Strata Owners Duties to Strata Corporation and to Prospective Purchasers #236

May 01, 1995



By Gerry Neely
B.A., LL.B.

The Supreme Court of British Columbia is widening the remedies available to purchasers of condominiums against the former owner or the developer, for the recovery of the cost of repairs of damage caused by a lack of maintenance and repair, or for the repair of dangerous defects.

A mortgage lender took title through foreclosure of the strata lots in a strata corporation and then resold them in 1983 to an investor. The units were rented until 1989 when they were resold by the investor over a period of six months to third parties on an "as-is" basis.

When the strata council was formed it became apparent from the complaints of members that there were extensive problems with leakage of water through decks, fireplaces, glassed areas, the parkade and flooding of the ground floor units.

An engineer's report indicated that the problems arose in part from the poorly designed and poorly constructed buildings, and in part from the lack of necessary maintenance required during the period the investor was the sole owner. The approximate cost of the steps recommended by the engineers to remedy the problems was $66,000.

In the trial that followed the investor's refusal to pay this sum, the investor tried to argue that only the owner/developer had the obligation to maintain and repair the common property. The judge rejected this argument, saying that the provisions of the Condominium Act meant that the investor, as the sole member of the strata corporation, had all of the duties and responsibilities a strata council would have had. The judge held that each member of a strata corporation has a duty to the strata corporation to take reasonable steps to see that it complies with the obligations a strata corporation has under the provisions of the Condominium Act, and a fiduciary duty to ensure that the common property belonging to the strata corporation is maintained and repaired.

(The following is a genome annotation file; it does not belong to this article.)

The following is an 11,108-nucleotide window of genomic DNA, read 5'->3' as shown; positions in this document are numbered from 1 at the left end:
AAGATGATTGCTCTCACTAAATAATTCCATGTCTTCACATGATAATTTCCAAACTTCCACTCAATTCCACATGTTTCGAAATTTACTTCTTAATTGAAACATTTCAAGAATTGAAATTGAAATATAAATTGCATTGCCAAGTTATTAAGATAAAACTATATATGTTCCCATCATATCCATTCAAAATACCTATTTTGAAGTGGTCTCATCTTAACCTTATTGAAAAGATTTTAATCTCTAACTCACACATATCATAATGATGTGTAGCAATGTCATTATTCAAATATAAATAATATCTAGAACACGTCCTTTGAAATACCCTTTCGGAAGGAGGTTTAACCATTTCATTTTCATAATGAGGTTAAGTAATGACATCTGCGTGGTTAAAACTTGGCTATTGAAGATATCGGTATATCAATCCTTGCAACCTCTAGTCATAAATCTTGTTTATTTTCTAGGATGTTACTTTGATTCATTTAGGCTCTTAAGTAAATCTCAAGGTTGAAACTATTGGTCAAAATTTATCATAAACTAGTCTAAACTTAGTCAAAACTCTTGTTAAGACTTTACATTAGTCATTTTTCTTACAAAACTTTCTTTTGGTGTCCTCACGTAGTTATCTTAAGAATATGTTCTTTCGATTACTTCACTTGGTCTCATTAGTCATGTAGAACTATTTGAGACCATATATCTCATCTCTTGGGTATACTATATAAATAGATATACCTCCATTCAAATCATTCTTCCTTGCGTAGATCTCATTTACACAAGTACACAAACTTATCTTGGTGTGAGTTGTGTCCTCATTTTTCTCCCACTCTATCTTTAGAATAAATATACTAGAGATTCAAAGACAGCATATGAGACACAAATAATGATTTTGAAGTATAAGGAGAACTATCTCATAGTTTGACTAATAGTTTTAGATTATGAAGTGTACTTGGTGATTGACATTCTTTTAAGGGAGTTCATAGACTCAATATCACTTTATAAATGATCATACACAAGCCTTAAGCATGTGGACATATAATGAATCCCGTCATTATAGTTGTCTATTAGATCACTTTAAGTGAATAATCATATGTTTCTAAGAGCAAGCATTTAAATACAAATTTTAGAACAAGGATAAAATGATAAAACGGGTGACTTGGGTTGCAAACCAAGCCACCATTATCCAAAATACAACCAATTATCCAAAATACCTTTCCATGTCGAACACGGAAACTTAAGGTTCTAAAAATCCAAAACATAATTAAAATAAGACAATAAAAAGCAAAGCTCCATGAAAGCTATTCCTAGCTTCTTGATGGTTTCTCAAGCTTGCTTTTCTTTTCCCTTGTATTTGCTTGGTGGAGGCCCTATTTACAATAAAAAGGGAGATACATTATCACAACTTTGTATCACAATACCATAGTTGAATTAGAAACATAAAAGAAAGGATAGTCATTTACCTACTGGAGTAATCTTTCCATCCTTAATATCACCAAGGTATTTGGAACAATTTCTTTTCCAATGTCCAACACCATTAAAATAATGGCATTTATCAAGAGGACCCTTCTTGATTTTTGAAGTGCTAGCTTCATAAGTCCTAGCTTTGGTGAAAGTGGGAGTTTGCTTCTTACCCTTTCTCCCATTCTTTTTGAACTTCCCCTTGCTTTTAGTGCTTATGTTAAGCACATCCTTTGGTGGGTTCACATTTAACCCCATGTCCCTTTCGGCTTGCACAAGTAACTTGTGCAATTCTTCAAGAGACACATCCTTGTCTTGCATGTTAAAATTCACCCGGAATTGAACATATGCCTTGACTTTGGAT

The investor also argued that it should not be responsible for the cost of repairing structural defects. This argument too was rejected, the judge stating that structural defects arising from an original design flaw, only meant a greater cost of the ongoing maintenance for which the investor was responsible. Damages were awarded for the amount claimed by the strata corporation.

In reaching this decision the judge referred to an Ontario case which stated that a developer has a fiduciary duty to protect the interests of all owners, present and future, as well as the interests of the strata corporation when it came into existence. In the B.C. case the judge extended that fiduciary duty to all members of a strata corporation and went on to say that the duty remains with them at all times, whether they are owner/developers or simply owners.

This decision places what appears to be an onerous burden on strata owners, one not found among the shareholders of a limited company, for example. This decision may place upon strata owners intending to sell their units, an obligation to disclose conditions of disrepair of which they are aware, that may result in costs to the strata corporation and therefore to its members. How long may this duty continue? If the next case is any indication the obligation may continue for years.1


In a Manitoba case, that is still ongoing, a general contractor constructed in 1972 a 15-storey, 94-unit apartment building which in 1978 was converted to condos. Four inch thick slabs of stone, 20 feet in length, covered the building. One fell from the ninth floor, and as a result of the recommendations made by engineers who inspected the remaining stone blocks, they were all repaired at a cost of $1,500,000. Both the general contractor and the masonry subcontractor who installed the stone blocks were sued.

The general contractor tried to have itself removed from the proceedings by saying that while it may have had a duty to the owner, with which it contracted to construct the building, it owed no duty to subsequent purchasers. The Supreme Court of Canada rejected this argument, saying that if work is done so negligently as to be injuriously defective, then the subsequent purchaser should be entitled to recover the cost of repairing the defect if it poses a real and substantial danger to the occupants of the building.2

  1. The Owners, Strata Plan 1229 v. Trivantor Investments International Limited, S.C.B.C., Victoria Registry #912714, Reasons for Judgment, March 14th, 1995.
  2. Winnipeg Condominium Corp. #36 v. Bird Construction, [1995], 3 W.W.R, p. 85.

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